In this unusual political year, there has been an effort to make Black History Month a celebration of white contributions to racial progress. This is the 10th and 11th in a series of biographical sketches that present a different narrative of historic events.
The story of our country’s racial history goes through periodic adjustments. For example, under the influence of Southern historians, Reconstruction was seen as a failure, a debacle resulting from incompetent black governments in the former confederate states. It turns out that there were no black governments, only interracial ones, and that they were mostly pretty good.
More recently, a graduate student, in political science no less, at the University of Texas equated slavery and affirmative action, noting that both were bad and both had to be gotten rid of. In some of the recent rewrites of history, the evils of slavery are downplayed, and the realities of segregation and Jim Crow are reduced to separate drinking fountains and bathrooms.
Nothing could be further from the truth, and the careers of James Vardaman of Mississippi and “Pitchfork” Ben Tillman of South Carolina may give us the best window into a dark period in our history, the era in which post-Reconstruction racial radicals were most prominent and extreme racism on the rise.
The impact of people like Vardaman and Tillman was enormous and can be said to have shaped our country’s demographics and culture in profound ways. For it was the southern radicals, and the nightmarish society that they oversaw, that largely triggered “the Great Migration,” one of the largest mass movements in human history, black people fleeing the segregated south.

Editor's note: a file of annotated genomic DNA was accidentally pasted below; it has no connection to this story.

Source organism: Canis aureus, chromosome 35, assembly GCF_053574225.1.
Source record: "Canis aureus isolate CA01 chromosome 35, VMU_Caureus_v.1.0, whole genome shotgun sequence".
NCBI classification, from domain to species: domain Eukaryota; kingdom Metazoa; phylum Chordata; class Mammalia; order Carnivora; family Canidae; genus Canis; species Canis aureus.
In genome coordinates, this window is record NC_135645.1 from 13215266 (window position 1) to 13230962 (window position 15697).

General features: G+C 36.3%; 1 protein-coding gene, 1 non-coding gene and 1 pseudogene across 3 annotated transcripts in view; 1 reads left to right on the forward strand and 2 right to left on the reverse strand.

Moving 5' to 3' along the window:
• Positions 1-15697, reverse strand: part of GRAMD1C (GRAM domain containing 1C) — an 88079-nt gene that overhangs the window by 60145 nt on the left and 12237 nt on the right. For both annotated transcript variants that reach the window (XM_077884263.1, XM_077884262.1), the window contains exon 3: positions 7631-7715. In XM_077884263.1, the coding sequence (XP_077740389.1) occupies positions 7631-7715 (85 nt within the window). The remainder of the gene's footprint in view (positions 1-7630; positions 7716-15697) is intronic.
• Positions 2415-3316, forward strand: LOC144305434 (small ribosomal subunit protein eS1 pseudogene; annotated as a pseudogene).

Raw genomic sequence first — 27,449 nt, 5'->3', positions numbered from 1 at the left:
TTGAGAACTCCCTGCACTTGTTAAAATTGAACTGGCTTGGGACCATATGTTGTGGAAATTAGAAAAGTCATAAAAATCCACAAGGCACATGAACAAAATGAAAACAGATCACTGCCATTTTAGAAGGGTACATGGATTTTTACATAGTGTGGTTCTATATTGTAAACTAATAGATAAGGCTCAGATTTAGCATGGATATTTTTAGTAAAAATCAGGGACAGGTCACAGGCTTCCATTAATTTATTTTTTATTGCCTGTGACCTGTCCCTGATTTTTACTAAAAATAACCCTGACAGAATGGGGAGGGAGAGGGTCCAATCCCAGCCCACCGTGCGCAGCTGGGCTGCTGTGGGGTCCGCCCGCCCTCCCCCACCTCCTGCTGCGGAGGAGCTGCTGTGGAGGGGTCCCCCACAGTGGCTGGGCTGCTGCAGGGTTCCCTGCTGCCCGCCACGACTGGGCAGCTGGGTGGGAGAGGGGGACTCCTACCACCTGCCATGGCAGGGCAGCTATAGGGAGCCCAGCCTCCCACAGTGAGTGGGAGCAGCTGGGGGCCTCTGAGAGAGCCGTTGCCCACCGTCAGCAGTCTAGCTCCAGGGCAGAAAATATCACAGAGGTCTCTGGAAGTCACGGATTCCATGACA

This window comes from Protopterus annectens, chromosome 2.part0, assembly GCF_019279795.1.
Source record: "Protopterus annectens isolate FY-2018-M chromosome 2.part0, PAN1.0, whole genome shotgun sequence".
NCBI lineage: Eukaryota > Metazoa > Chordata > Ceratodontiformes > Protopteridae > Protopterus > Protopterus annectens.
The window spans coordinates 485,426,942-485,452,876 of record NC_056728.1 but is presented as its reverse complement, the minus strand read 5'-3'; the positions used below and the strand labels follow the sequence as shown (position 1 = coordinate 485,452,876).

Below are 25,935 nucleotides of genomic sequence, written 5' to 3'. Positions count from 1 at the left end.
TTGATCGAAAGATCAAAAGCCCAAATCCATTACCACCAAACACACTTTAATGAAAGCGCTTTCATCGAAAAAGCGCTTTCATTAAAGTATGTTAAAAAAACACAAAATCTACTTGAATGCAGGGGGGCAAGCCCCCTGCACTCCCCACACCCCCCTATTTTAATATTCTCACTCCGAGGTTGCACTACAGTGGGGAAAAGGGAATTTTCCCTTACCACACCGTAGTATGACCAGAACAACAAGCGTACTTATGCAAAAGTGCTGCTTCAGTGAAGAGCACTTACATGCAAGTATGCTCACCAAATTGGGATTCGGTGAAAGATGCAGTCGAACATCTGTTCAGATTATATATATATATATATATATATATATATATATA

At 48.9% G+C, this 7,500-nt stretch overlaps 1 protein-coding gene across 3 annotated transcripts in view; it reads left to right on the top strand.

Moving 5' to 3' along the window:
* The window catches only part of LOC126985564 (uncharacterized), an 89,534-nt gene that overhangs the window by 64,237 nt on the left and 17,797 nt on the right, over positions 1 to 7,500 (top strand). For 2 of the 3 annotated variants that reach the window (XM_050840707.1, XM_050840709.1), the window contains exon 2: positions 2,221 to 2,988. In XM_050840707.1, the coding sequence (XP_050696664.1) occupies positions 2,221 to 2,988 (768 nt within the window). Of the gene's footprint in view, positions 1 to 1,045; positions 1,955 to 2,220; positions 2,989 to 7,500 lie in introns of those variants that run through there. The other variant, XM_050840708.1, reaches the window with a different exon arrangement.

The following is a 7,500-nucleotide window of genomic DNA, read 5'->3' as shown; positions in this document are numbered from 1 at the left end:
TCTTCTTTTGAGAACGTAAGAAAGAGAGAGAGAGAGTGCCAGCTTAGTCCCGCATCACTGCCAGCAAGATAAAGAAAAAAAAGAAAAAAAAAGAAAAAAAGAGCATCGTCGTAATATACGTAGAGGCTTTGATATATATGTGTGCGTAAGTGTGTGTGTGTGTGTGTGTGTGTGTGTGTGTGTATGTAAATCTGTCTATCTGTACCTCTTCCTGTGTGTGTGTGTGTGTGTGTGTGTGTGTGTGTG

As Isabel Wilkerson points out in The Warmth of Other Suns, by the end of the 20th century, there were more black people living in Chicago than in the entire state of Mississippi.
By the end of the 19th century, the white south had taken another one of its turns on the issue of race. The turn reflected a shift in the white image of black people, a shift that seems to take place with some regularity. From seeing black people as “docile” and “simple folk,” the new image was of “the Negro as beast.” In the words of Wade Hampton, one of the radicals, “a fiend, a wild beast, seeking whom it may devour.” And it was this image that fueled the careers of Vardaman and Tillman, among many others.
This image and the fears that it stoked led to a number of positions, most of which were adopted by southern “Jim Crow” governments and, at least passively, sanctioned by the federal government. Among these positions was the call to deport all black people (remember this is now in the 20th century); blocking the education of black people based on the firmly held belief that more education led to more crime and immorality; disenfranchisement of black people “by any means necessary”‘; and, the sanctioning of lynching, including burning people alive, as a tool of crime prevention and social control.
Not exactly separate water fountains.
In his first campaign for governor of Mississippi, Vardaman said, “If it is necessary, every Negro in the state will be lynched.” Attacking the idea of educating black children, he said, “The only effect of Negro education is to spoil a good field hand and make an insolent cook.” Needless to say, he was elected and later moved on to the United States Senate.
In the Senate, he was a leader in the national crusade of racial hatred, focusing on the pressing national issue of black men potentially sitting next to white women on streetcars. In a speech, greeted with loud applause, Vardaman said, “We will need…all the patience and Christian forbearance to save the country from the Negro race.”